In 1865, a St. Louis newspaper reported that a trapper named James Lumley was working late in the mountains, much like the dudes from Fire in the Sky, when he spotted a “bright, luminous body in the heavens,” followed by an explosion. Instead of sticking around to get picked up by it, though, he kept his distance, and the next day he found a large stonelike object with “curious hieroglyphics” carved into it, broken glass, and traces of a dark liquid. But perhaps the most amazing story of old-timey UFOs is the one that took place in Aurora, Texas, in 1897: As reported by the Dallas Morning News, a mysterious “airship” crashed down on the small town, and when the authorities examined the remains of the pilot inside, they found him to be “not an inhabitant of this world.” The pilot was buried in the local cemetery, and supposedly his grave is still there, although unmarked.
We’re not saying it was a real spaceship; we’re just pointing out that even this story predates The War of the Worlds. The sci-fi tropes that this seems to be referencing didn’t even exist yet.
Sticking hundreds of small denomination coins into tree trunks is apparently a popular way of getting rid of illnesses.
At least that’s what the staff at a holiday attraction in Gwynedd discovered after investigating the story behind several coin-covered tree trunks in the vicinity of Italianate village Portmeirion. The first tree was cut down four years ago, in order to widen the path to the picturesque settlement founded in 1925, and within only a few months it was covered with 2p coins. Now there are seven such tree trunks in the area, so estate manager Meurig Jones started an investigation to uncover the origins of this unusual habit. She managed to track down coin-covered trees back to the 1700s, when they were apparently used as wishing trees. People believed that a person suffering from an illness could hammer a coin into a tree trunks and the tree would take the illness away, but if someone removed the coin, they themselves would become ill. Whether some folks still believe this legend, or they do it simply because it’s fun is still a mystery, but the fact is this bizarre habit has spawned some pretty unbelievable sights that apparently unique to the UK.
The Keddie Murders is an unsolved 1981 American quadruple murder that took place in Keddie, a former resort town in the foothills of Northern California’s Sierra Nevada mountains. Glenna “Sue” Sharp, 36, and her five children had been renting the cabin since November 1980. On the night of April 11, 1981, Sue was home with her daughter, Tina, her two youngest boys, and a young friend of the boys, Justin, who was staying the night. Her oldest son, John, and his friend Dana Wingate, had spent the day in nearby Quincy and were also going to stay the night at cabin 28. John and Dana were last seen hitchhiking from Quincy to Keddie. The crime may already have been in progress when they arrived at the cabin. At approximately 8 am on the morning of April 12, Sheila Sharp, upon returning from the sleepover next door, discovered the bodies of Sue, John and Dana in the cabin’s living room. All three victims had been bound with medical tape and electrical appliance wire.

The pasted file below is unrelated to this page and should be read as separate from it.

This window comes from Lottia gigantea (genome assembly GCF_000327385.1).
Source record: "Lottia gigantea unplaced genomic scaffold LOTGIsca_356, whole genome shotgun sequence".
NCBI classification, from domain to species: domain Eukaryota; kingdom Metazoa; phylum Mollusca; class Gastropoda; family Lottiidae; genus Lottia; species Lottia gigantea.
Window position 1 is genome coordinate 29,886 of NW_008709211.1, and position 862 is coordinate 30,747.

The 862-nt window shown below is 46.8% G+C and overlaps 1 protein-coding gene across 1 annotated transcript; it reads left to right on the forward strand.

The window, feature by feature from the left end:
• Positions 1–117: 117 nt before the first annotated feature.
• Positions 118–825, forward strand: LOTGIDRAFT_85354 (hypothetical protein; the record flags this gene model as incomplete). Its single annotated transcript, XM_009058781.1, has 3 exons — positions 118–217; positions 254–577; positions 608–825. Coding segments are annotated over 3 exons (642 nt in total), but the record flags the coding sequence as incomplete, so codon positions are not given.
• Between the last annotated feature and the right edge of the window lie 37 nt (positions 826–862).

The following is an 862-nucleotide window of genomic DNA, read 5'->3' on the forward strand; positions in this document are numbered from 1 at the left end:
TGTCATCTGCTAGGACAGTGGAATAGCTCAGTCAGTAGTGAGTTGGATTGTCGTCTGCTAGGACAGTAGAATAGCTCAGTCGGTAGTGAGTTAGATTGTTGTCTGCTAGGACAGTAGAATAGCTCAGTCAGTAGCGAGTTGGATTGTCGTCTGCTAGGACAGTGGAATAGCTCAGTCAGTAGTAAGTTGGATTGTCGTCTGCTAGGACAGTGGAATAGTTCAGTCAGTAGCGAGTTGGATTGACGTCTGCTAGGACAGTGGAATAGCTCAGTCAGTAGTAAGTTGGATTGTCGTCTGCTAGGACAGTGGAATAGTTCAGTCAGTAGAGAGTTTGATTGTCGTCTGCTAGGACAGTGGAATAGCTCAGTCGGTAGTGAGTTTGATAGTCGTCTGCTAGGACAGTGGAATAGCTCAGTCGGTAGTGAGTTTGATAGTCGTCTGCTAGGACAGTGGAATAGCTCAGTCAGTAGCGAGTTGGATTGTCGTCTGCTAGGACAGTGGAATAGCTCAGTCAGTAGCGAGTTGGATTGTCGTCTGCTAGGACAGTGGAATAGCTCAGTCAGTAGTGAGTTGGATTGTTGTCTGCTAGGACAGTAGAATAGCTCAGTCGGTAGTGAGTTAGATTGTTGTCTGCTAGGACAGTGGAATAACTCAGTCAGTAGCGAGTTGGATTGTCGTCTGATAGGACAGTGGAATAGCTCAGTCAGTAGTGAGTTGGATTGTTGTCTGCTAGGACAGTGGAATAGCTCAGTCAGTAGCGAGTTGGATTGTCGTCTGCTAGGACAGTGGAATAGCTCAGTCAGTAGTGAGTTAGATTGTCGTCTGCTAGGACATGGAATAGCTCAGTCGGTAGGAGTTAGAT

Examination of the bodies determined that each of the victims had been bludgeoned with a claw hammer, and Sue and John had been stabbed repeatedly, including both being stabbed once in the throat. An inexpensive steak knife discovered at the scene had been used so forcefully that the blade had bent approximately 25 degrees. In 1984 the cranium portion of Tina Sharp’s skull was recovered near Camp Eighteen, a geodesic distance of roughly 29 miles from Keddie. Months later, after an anonymous caller to the Butte County Sheriff’s office claimed the skull was Tina’s, the Camp Eighteen area was searched again for several hours over a period of days. The jawbone and dozens of other bones were found, along with other potential evidence. From these discoveries, no new information regarding the crime surfaced in the media. The murders remain unsolved to this day.
In 1963, in the wake of the atrocities of the Holocaust, Stanley Milgram set out to test the hypothesis that there was something special about the German people that had allowed them to participate in genocide. Under the pretense of an experiment into human learning, Milgram asked normal members of the public to ask questions to a man attached to an electric-shock generator and shock him in increasing measure when he answered incorrectly. The man was an actor, the shocks fake; but the participants didn’t know this. The terrifying part? People overwhelmingly obeyed the commands of the experimenter, even when the man screamed in apparent agony and begged for mercy. A little evil in all of us, perhaps?
Walter Ernest O’Neil Yeo was a sailor during World War I, and is thought to be the first person to benefit from advanced plastic surgery, namely a skin flap. Yeo was wounded on 31 May 1916, during the Battle of Jutland, while manning the guns aboard the battleship HMS Warspite. He sustained terrible facial injuries, including the loss of upper and lower eyelids. He was treated by Sir Harold Gillies, the first man to transfer skin from undamaged areas on the body. Gillies opened a specialist ward at Queen Mary’s Hospital for the treatment of the facially-wounded.
During the long process of surgery, a ‘mask’ of skin was transplanted across Yeo’s face and eyes, including new eyelids. By July 1919, he was found to be fit for active service again and was recorded as having completed courses in September 1919. He underwent a further operation in August 1921, after which his disfigurement was recorded as ‘improved, but still severe’, and he was recommended for medical discharge, which took place on 15 December 1921.